Kids acting get typecast. Or, you may look one way as a kid and then you’re different as a teenager and adult. I had conversations with Tony Dow about this, never really with Jerry. Tony has struggled with depression—he just recently did the CBS Morning Show and the whole episode was about his depression. I never knew about it at the time when we were making the series, but part of his depression was that, until much later in life when he ended up becoming a sculptor, he had never really found an acting career. Tony actually worked a little more than Jerry. He was in soap operas and a bunch of TV shows. And then, at a certain point, the two of them, for better or worse, realized, “This is our meal ticket,” and they did dinner theater shows together and they did the [LITB] reunion show in the ’80s. [Ed. note: Talbot was asked, but refused to participate in the reunion series because he was busy with his film and TV work.] It lasted five or six years or something. He had gotten into some directing, doing  commercials, and he called me up and he said, “You’re lucky, because you were able to enjoy the series, make a little money from it, and then, because you weren’t the main character, you could move on.” Jerry and Tony were stuck, and that was part of Tony’s depression, for sure. I know Jerry tried a lot of things. He was a smart guy; he went to UC Berkeley after Notre Dame. I sort of feel bad for those two guys in the sense that they’re kind of stuck in this time warp. On the other hand, they’ve achieved TV immortality, no small feat.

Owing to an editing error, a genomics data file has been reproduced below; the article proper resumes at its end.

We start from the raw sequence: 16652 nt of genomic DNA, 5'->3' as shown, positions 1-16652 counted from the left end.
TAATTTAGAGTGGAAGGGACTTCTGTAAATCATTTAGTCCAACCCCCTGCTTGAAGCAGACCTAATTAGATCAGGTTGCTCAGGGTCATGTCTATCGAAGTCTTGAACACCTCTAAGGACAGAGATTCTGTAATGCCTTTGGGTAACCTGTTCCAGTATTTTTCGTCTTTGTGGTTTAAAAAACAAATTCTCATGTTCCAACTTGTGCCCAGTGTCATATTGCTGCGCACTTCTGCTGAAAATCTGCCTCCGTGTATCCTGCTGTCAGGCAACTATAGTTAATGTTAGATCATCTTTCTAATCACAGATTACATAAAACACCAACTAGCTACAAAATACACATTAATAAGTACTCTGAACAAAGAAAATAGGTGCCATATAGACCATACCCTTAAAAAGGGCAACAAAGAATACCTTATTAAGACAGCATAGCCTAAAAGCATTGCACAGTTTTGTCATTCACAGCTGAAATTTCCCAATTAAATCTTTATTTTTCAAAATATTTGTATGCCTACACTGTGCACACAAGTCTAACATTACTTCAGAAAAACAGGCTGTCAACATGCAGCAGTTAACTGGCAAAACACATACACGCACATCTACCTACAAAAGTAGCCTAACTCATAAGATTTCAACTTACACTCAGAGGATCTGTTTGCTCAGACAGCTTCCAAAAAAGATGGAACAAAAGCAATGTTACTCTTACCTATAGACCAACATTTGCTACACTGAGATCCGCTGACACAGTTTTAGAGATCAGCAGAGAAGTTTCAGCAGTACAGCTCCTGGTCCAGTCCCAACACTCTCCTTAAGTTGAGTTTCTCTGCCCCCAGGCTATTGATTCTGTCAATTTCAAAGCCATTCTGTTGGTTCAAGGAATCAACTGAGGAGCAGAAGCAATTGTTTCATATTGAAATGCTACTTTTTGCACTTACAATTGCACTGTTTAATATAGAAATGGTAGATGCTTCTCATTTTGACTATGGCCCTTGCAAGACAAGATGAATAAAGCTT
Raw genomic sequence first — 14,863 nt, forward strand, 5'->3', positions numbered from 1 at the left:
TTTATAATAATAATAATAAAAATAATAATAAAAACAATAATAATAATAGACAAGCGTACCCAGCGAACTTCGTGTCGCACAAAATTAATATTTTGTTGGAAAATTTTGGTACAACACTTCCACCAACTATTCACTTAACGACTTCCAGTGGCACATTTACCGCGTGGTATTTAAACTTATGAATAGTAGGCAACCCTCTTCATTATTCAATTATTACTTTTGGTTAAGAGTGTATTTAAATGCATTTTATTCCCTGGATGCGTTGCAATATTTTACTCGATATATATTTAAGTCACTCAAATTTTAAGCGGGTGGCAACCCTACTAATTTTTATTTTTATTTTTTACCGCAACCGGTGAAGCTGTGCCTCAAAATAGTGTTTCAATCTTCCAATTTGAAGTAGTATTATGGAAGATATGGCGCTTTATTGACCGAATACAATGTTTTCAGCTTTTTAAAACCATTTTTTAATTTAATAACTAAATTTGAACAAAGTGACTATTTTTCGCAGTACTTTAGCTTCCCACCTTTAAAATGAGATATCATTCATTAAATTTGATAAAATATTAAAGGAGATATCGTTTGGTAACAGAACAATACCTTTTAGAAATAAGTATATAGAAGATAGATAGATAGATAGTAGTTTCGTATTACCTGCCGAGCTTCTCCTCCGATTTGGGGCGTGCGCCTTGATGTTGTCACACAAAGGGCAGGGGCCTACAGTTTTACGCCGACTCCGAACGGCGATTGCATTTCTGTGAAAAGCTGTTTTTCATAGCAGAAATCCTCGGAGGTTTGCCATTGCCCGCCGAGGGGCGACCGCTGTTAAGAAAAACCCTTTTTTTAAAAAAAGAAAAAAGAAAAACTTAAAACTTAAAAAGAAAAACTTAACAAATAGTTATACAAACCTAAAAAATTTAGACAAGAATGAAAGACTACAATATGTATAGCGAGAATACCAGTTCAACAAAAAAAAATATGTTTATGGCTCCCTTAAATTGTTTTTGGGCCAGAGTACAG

“Good morning, Mrs. Cleaver. That’s a very pretty dress.” Ken Osmond (center) as Eddie Haskell, with Tony Dow (Wally, at left) and Barbara Billingsley (June Clesver)

Wally’s best friends, as you mentioned, were Eddie Haskell and Lumpy Rutherford. In my opinion, Eddie would have done the best in today’s cutthroat world because he wouldn’t let anything stand in his way.